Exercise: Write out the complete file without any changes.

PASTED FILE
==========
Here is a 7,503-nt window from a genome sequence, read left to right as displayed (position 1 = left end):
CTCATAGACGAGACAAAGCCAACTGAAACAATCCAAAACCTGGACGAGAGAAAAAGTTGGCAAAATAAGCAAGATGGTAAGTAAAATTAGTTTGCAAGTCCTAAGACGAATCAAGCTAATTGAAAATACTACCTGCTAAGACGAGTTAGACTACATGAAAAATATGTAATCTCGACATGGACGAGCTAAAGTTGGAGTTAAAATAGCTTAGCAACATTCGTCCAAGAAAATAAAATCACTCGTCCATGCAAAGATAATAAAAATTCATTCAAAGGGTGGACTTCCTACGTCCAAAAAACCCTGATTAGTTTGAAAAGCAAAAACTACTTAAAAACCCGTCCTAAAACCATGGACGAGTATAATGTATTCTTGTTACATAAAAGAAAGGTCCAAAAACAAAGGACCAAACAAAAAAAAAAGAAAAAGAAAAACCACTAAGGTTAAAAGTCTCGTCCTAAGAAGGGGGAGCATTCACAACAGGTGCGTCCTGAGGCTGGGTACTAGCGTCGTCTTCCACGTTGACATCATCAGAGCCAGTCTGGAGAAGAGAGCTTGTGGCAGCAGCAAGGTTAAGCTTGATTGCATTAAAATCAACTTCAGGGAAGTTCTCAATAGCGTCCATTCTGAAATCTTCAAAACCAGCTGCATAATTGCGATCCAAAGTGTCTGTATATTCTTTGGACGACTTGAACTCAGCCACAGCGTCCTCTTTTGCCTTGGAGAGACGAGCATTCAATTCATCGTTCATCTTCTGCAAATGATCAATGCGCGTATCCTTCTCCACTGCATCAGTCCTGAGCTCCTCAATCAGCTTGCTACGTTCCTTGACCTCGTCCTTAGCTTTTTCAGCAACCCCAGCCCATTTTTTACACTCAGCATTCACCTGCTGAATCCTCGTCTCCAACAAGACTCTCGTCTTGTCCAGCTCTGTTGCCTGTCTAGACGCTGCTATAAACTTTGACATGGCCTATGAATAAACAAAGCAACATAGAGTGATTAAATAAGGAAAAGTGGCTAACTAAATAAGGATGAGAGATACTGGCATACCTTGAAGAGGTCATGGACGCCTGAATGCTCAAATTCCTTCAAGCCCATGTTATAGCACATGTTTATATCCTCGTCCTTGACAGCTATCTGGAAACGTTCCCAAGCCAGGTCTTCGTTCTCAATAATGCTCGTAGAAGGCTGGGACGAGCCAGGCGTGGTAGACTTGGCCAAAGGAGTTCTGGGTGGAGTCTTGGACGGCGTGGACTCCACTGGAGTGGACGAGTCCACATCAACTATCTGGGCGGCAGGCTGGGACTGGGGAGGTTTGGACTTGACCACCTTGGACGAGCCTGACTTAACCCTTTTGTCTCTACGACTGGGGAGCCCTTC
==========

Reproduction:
Here is a 7,503-nt window from a genome sequence, read left to right as displayed (position 1 = left end):
CTCATAGACGAGACAAAGCCAACTGAAACAATCCAAAACCTGGACGAGAGAAAAAGTTGGCAAAATAAGCAAGATGGTAAGTAAAATTAGTTTGCAAGTCCTAAGACGAATCAAGCTAATTGAAAATACTACCTGCTAAGACGAGTTAGACTACATGAAAAATATGTAATCTCGACATGGACGAGCTAAAGTTGGAGTTAAAATAGCTTAGCAACATTCGTCCAAGAAAATAAAATCACTCGTCCATGCAAAGATAATAAAAATTCATTCAAAGGGTGGACTTCCTACGTCCAAAAAACCCTGATTAGTTTGAAAAGCAAAAACTACTTAAAAACCCGTCCTAAAACCATGGACGAGTATAATGTATTCTTGTTACATAAAAGAAAGGTCCAAAAACAAAGGACCAAACAAAAAAAAAAGAAAAAGAAAAACCACTAAGGTTAAAAGTCTCGTCCTAAGAAGGGGGAGCATTCACAACAGGTGCGTCCTGAGGCTGGGTACTAGCGTCGTCTTCCACGTTGACATCATCAGAGCCAGTCTGGAGAAGAGAGCTTGTGGCAGCAGCAAGGTTAAGCTTGATTGCATTAAAATCAACTTCAGGGAAGTTCTCAATAGCGTCCATTCTGAAATCTTCAAAACCAGCTGCATAATTGCGATCCAAAGTGTCTGTATATTCTTTGGACGACTTGAACTCAGCCACAGCGTCCTCTTTTGCCTTGGAGAGACGAGCATTCAATTCATCGTTCATCTTCTGCAAATGATCAATGCGCGTATCCTTCTCCACTGCATCAGTCCTGAGCTCCTCAATCAGCTTGCTACGTTCCTTGACCTCGTCCTTAGCTTTTTCAGCAACCCCAGCCCATTTTTTACACTCAGCATTCACCTGCTGAATCCTCGTCTCCAACAAGACTCTCGTCTTGTCCAGCTCTGTTGCCTGTCTAGACGCTGCTATAAACTTTGACATGGCCTATGAATAAACAAAGCAACATAGAGTGATTAAATAAGGAAAAGTGGCTAACTAAATAAGGATGAGAGATACTGGCATACCTTGAAGAGGTCATGGACGCCTGAATGCTCAAATTCCTTCAAGCCCATGTTATAGCACATGTTTATATCCTCGTCCTTGACAGCTATCTGGAAACGTTCCCAAGCCAGGTCTTCGTTCTCAATAATGCTCGTAGAAGGCTGGGACGAGCCAGGCGTGGTAGACTTGGCCAAAGGAGTTCTGGGTGGAGTCTTGGACGGCGTGGACTCCACTGGAGTGGACGAGTCCACATCAACTATCTGGGCGGCAGGCTGGGACTGGGGAGGTTTGGACTTGACCACCTTGGACGAGCCTGACTTAACCCTTTTGTCTCTACGACTGGGGAGCCCTTC